Devin Downes, Plainedge defeats Leo Venables of Carmel in the...

Devin Downes, Plainedge defeats Leo Venables of Carmel in the 170lb Division I final match at the 2024 NYSPHSAA wrestling championships on Saturday Feb. 24, 2024, at the MVP Arena in Albany, N.Y. Credit: Newsday/Thomas A. Ferrara

ALBANY -- Devin Downes locked up senior Leo Venables of Carmel for one last takedown.

The Plainedge sophomore was on the cusp of a state championship in the 170-pound weight class, and he was pushing the action. There would be no regrets – no looking back at what could have been. It was go-time for Downes.

“I knew what was on the line,” Downes said. “And I felt like my conditioning would be the difference.”
Downes used the late takedown for a 6-3 lead in a 6-4 win over third-seeded Venables to win the 170-pound state championship in the MVP Arena. Downes (54-2) became the third state champion in Plainedge school history and the first in 11 years when Dan Spurgeon won the crown in 2012.

“He’s the toughest kid of all,” Plainedge coach Rob Shaver said. “He’s a guy that works out every day. His gas tank is never empty and he’s super strong. He can deadlift more than 500 pounds.”
Downes had an incredible tournament. He eliminated top-seeded Johnathan Clohecy of Fulton in the semifinal round, 5-4. And he beat fifth-seeded Landon Lazarek of Hilton 6-5 in a tight quarterfinal match.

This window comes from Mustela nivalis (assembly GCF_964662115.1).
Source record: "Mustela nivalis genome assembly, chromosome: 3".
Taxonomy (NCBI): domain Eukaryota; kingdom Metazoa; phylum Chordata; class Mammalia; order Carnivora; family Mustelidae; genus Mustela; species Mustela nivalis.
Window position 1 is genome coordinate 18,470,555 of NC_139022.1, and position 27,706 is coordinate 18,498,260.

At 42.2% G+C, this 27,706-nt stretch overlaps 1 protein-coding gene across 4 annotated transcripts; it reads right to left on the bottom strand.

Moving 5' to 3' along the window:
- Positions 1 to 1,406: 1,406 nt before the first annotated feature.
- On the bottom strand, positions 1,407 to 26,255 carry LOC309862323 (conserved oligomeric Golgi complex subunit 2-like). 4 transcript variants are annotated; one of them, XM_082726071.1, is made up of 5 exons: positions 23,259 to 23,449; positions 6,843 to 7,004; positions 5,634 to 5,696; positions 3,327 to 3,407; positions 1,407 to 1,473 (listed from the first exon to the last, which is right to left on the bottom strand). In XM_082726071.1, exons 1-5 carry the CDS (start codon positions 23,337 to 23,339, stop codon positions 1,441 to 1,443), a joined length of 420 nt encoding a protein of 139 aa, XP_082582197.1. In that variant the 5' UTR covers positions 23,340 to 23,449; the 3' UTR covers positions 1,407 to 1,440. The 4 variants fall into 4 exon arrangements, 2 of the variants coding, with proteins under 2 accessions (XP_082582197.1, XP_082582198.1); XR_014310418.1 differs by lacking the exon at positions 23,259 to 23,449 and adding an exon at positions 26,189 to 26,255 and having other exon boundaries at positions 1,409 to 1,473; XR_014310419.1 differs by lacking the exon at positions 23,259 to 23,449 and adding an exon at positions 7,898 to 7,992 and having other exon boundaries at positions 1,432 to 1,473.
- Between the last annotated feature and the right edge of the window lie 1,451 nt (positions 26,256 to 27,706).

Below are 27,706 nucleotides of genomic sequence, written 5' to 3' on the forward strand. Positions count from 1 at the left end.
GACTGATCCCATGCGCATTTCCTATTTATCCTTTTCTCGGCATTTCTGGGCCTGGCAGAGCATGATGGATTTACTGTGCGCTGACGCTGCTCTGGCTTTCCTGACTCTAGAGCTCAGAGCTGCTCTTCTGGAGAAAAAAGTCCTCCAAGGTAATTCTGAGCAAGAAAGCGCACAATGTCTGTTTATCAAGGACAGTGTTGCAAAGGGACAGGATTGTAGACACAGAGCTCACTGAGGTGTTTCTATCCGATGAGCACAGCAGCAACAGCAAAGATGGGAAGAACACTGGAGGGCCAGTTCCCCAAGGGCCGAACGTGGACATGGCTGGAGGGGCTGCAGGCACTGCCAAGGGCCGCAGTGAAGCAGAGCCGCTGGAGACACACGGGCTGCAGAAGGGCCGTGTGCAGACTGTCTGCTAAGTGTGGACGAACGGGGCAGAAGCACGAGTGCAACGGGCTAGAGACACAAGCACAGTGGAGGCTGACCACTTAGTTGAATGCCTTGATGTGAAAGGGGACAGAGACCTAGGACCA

“He’s another link between our wrestling and football programs,” Shaver said. “It is unmistakable. The two programs go hand and hand.”
Plainedge is on top of the wrestling world. The Red Devils won the state dual meet championship and the Nassau County sectional tournament. They qualified three wrestlers to the final round. Junior Luke Nieto dropped a 9-4 decision to senior Amir Avazov (47-4) of James Madison at 138 pounds and finished with a 50-2 record. Senior Vin Petzold got pinned in 2:16 by senior Stephan Monchery of Middletown at 285 pounds. Petzold finished at 51-3.

“We ran a full lineup out there in every weight class this year and we had balance in our lineup,” Shaver said. “I’m proud of our guys and all that they accomplished.”

Former alum Matt Rich assists on the varsity and runs the youth wrestling program in Plainedge. Likewise, assistant coach Andrew Rakitzis, a former alum, helps at all levels from the middle school program through the varsity. Rich feels it’s about the community and the trust they have in the winning product.

“The youth in our community see the results and they believe in it and want to be a part of our program,” Rich said. “We have more than 100 kids in our youth program and 50 in our middle school program. Coach said it kind of breeds itself. And that’s why we are finding such success.”

Shaver added, “I really believe having two guys that come from the program and a Dad that knows the kids in the community is the key here. If you look at any program where a Dad has coached his son in wrestling the results are successful. My son Travis played football and more football players followed his lead and came out for wrestling and we’ve never looked back. There is a winning connection between the sports.”

Shaver rattled off 10 schools that had the father-son effect like the Patrovich family in Connetquot and Islip and the Messina family in Hauppauge and the Greenblatt family in Massapequa to name a few.

Plainedge is breeding winners on the gridiron and on the mat.

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